we butchered a wether (castrated goat) yesterday. He was about 55lbs and we made out with about 14.5 lbs of roasts and a few cuts. It really is very simple and although killing anything isn't fun, the butchering process is very interesting. getting to poke around and examine the organs is pretty neat. a .22 rifle to the back of the head dropped him in his place like a rock. we slit the throat immediatly to take advantage of the last few heartbeats to pump the blood out. Hang it skin and gut it and take it inside to cut it up. the whole process took about an hour, but more experienced people could probably do it in less. its a good feeling knowing that we provided ourselves with healthy "happy" meat. The goat was busily munching on sunflower seeds when his life was ended quickly and humanely. he was never scared or stressed with a trailer ride or a new place. the other goats watched casually and never blinked or stopped chewing their cud. they didn't have a clue.
I wouldn't even think to ask!! if I want to hire a buddy to come out and butcher my animals for me then it isn't anyones business. Any animals that are butchered with the intent that the meat is to be sold have to have them done in a usda inspected facility. the way around that is to have the animal sold before its butchered. The idea of some law preventing me from hiring it out for myself boggles my mind. get ready though I suppose , the coming years might be full of such regulatory garbage. it will be passed because it will be in the fine print and the only thing people will hear is "food safety initiative" and they will follow like little robots.
we had a great leg roast the other night. I stuck it in the crock pot for 10 hrs on low with a bunch of onions . (onion soup actually, the real kind not the campbells kind ). yum. just like grass fed beefimo. but I didn't have to slaughter a 900 lb critter! and I raised it myself on a small acreage.
hahaha . maybe I need to entice them to eat a bit more salt and pepper!
paul - he got nothing but graze/browse and a good loose mineral free choice. I don't feed them out, it just isn't economical and not nearly as healthy anyway. I also let them nurse as long as they want which is very important. I think someone would be real dissapointed in growth if they weaned at 8 weeks. They haven't made the 10lb a month gain minimum for breeding animals but I didn't have to feed them much either. just fed the moms alfalfa for a few months after kidding to help them milk up.
It was pretty lush at least in the beginningof the season. honeysuckle, creeping jenny, poison ivy, wild cherry all of which are considered invasive and nuisance vegetation. Along with bermuda grass pasture which they resorted to when most of the other stuff was gone (intentionally). I'm thankful that we get to move and get more land so that I don't have to cull some good animals just because I won't have the browse/graze next year. I don't mind having the future breeding stock on full feed for growing out well and getting to breeding size but I want the adult meat does to hack it mostly on their own along with their kids bound for the freezer. My goal is to breed economically viable browse/grass fed meat goats and dairy goats that can make respectable amounts of milk on forage alone. I want a herd that is not dependent on the feed store and funky big farm products.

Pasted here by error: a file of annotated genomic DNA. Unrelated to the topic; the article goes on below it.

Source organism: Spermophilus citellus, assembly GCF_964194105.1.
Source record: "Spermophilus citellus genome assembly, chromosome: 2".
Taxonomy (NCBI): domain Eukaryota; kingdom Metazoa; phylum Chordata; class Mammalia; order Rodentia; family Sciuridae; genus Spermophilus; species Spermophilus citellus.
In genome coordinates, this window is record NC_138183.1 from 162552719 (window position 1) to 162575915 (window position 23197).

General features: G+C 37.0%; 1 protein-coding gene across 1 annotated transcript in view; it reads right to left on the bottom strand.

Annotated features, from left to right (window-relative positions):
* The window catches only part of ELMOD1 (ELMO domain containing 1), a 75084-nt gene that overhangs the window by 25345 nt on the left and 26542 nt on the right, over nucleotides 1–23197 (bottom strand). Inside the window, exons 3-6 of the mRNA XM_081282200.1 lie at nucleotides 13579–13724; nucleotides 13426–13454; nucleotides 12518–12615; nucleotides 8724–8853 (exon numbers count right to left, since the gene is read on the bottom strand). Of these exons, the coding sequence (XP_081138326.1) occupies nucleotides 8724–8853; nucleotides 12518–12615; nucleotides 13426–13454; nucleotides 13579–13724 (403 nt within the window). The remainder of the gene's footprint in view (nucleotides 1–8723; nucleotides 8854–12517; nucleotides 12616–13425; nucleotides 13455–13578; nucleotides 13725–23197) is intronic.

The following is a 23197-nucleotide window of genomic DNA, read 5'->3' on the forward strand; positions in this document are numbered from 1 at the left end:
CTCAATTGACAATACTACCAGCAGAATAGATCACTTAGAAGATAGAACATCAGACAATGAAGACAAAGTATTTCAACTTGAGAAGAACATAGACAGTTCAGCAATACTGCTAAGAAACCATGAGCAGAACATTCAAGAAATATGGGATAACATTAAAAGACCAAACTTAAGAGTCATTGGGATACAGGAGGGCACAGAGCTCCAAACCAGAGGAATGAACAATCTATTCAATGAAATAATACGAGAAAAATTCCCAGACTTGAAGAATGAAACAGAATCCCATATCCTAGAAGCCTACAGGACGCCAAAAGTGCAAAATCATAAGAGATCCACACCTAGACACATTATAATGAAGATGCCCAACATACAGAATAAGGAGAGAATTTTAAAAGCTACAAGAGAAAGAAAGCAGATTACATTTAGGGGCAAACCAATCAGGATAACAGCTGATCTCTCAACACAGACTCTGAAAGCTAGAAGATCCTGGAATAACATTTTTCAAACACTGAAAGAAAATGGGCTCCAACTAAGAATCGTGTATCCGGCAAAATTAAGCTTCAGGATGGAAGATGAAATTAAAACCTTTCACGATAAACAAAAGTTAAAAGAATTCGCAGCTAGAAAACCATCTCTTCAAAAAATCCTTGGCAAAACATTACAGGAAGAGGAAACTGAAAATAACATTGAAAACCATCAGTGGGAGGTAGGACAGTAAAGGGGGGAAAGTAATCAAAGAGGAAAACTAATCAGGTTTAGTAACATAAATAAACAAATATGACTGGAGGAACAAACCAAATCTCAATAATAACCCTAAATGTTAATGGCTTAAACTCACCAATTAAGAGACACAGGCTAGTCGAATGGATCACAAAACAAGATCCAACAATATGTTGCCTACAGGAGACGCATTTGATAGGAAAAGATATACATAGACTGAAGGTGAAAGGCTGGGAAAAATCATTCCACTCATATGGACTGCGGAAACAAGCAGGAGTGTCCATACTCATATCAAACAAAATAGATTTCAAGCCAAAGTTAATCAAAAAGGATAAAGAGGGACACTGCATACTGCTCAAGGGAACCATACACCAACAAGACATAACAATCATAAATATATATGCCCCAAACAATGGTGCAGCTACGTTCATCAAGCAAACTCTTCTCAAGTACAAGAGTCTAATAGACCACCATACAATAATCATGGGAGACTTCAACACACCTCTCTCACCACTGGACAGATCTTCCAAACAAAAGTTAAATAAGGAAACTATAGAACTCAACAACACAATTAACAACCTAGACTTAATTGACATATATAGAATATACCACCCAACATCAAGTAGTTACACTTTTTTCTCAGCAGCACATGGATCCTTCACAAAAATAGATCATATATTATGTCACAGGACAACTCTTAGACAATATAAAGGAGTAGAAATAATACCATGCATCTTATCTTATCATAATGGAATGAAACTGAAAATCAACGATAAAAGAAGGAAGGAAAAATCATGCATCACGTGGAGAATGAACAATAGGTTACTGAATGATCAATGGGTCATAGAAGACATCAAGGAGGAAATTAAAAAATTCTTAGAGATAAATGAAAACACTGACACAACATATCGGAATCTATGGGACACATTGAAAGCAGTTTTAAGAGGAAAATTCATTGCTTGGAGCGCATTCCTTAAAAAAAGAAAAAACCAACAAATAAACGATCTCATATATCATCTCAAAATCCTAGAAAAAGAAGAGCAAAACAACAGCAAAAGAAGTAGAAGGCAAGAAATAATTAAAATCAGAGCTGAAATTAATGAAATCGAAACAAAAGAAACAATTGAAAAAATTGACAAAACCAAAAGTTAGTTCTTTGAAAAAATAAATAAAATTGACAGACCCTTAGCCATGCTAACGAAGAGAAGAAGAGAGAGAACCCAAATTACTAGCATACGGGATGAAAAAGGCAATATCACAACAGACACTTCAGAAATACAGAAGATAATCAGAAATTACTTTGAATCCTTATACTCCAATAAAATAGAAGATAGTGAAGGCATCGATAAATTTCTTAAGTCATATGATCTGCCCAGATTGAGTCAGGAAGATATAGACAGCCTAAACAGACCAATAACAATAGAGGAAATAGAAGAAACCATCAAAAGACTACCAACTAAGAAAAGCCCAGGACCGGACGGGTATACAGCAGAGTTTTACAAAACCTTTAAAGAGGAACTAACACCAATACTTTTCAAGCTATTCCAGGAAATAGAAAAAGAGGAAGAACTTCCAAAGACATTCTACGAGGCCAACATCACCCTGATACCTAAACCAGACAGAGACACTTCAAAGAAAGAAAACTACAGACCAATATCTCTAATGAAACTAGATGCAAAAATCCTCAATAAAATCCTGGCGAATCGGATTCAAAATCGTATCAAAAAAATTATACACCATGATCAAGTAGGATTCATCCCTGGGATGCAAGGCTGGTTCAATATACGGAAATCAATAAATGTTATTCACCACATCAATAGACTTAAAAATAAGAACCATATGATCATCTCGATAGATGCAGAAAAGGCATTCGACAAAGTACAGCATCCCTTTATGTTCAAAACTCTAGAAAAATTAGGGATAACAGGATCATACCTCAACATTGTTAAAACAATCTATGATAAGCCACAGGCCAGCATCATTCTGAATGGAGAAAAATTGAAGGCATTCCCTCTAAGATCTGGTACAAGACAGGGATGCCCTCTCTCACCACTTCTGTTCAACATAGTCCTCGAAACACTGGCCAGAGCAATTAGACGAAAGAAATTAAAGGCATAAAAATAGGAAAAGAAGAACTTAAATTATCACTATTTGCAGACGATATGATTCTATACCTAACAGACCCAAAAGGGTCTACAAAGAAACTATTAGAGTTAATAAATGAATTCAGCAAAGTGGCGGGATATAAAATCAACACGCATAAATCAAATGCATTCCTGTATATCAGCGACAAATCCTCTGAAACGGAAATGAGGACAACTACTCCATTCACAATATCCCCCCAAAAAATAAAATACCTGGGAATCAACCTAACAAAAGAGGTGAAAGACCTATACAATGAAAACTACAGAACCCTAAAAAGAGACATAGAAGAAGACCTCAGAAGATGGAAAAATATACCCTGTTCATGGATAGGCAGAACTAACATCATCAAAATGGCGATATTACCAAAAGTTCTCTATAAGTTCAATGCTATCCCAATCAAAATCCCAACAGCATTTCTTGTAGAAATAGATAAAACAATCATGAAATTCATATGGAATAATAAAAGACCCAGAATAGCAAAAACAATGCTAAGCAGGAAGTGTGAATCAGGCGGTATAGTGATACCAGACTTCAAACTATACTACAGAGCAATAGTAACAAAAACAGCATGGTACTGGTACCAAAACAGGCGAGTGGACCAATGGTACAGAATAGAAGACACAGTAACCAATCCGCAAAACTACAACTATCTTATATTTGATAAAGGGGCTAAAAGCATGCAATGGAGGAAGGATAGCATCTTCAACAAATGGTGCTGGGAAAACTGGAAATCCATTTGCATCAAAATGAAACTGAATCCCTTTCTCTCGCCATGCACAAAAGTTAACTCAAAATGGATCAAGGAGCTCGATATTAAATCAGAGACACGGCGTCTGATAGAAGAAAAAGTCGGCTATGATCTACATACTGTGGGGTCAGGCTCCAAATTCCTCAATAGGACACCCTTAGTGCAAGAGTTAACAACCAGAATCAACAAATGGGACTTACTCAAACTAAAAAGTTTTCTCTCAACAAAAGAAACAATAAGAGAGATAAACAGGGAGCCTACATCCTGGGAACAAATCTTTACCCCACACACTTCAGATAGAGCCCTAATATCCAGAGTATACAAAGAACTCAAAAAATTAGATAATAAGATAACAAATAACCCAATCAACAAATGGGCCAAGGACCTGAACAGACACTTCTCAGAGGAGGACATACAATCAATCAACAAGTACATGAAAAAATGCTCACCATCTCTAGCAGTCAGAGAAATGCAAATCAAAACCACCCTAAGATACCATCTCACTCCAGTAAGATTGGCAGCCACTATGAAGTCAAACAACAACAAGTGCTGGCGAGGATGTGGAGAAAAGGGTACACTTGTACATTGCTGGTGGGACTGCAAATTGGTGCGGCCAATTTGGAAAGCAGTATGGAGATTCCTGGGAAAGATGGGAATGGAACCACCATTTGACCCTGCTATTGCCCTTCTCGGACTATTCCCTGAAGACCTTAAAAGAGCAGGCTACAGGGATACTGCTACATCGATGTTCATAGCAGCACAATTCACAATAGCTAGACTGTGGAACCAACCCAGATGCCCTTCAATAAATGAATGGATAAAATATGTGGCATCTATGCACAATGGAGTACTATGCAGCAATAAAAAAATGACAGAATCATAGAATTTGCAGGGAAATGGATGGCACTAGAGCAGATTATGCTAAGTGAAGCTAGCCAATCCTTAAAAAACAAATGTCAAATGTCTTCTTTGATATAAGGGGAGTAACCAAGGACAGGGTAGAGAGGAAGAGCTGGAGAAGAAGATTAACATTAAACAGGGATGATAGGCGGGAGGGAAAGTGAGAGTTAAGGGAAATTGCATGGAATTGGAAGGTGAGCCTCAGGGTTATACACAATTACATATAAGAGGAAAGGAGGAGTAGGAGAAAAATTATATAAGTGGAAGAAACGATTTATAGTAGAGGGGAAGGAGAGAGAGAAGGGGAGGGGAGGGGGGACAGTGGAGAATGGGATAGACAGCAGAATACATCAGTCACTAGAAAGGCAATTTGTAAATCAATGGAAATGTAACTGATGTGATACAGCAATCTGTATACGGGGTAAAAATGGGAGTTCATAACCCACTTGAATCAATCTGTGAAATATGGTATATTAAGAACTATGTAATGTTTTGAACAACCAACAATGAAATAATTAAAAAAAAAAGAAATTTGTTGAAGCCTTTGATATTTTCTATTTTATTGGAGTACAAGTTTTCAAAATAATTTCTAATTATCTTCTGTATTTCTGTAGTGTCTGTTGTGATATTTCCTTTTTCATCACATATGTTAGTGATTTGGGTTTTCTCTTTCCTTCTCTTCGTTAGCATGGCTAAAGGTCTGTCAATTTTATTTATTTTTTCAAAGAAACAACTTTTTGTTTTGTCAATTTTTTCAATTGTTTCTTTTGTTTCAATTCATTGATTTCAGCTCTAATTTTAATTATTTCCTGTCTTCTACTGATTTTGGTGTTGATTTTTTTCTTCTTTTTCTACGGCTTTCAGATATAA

Doelings bound for reproduction are fed alfalfa pellets. Alfalfa pellets and beet pulp are sacked feeds that most closely resemble (nutritionally) good browse and pasture so I can get a good idea of which ones will do well in an unlimited forage situation and which ones are potential culls because they just can't keep up without grain. Up until now I have only been able to simulate unlimited browse for the whole herd and only the meat does with kids and their freezer bound wethers have been involved in the browse only experiment. hopefully soon I will be able to put some of my efforts and ideas to the test on a bigger chunk of land more suitable for breeding animals and can develop a herd that I can truly pick and choose my culls based on their genetic match in comparison to my criteria.
My experience of venison in the inland pacific northwest is that it tastes pretty gamey. I've learned that this is rooted with the animals eating a lot of "buck brush" (snowberry) right around hunting season. So I figure that if the animal isn't eating buck brush, it's probably a lot less gamey.
The meat was not at all gamey so all the stuff they were munching on didn't affect that. I looked it up and snowberry is apparently absent (in the wild) from my area. I honestly have never had gamey venison it has always been mild. The goat is more beefy than venison for sure. according to my taste buds. . It just didn't have the same fat in between the muscle fibers that most store bought roast do and had a firmer texture. Much like the leaner grass fed beef. http://plants.usda.gov/java/profile?symbol=SYAL
one nice thing about moving to arkansas is the hunting opportunities. And the folks down there are tolerant of hunters vacations. My husband calls on many of the automotive businesses down there and he was shocked when deer season rolled around and the car dealerships were closed when he showed up because all the employees were hunting! Just about everyone hunts down there so hopefully we will get more opportunities to. to hunt near us now you have to have a private lease, your own land, or take your chances with the hundreds of morons with guns in the woods on public land.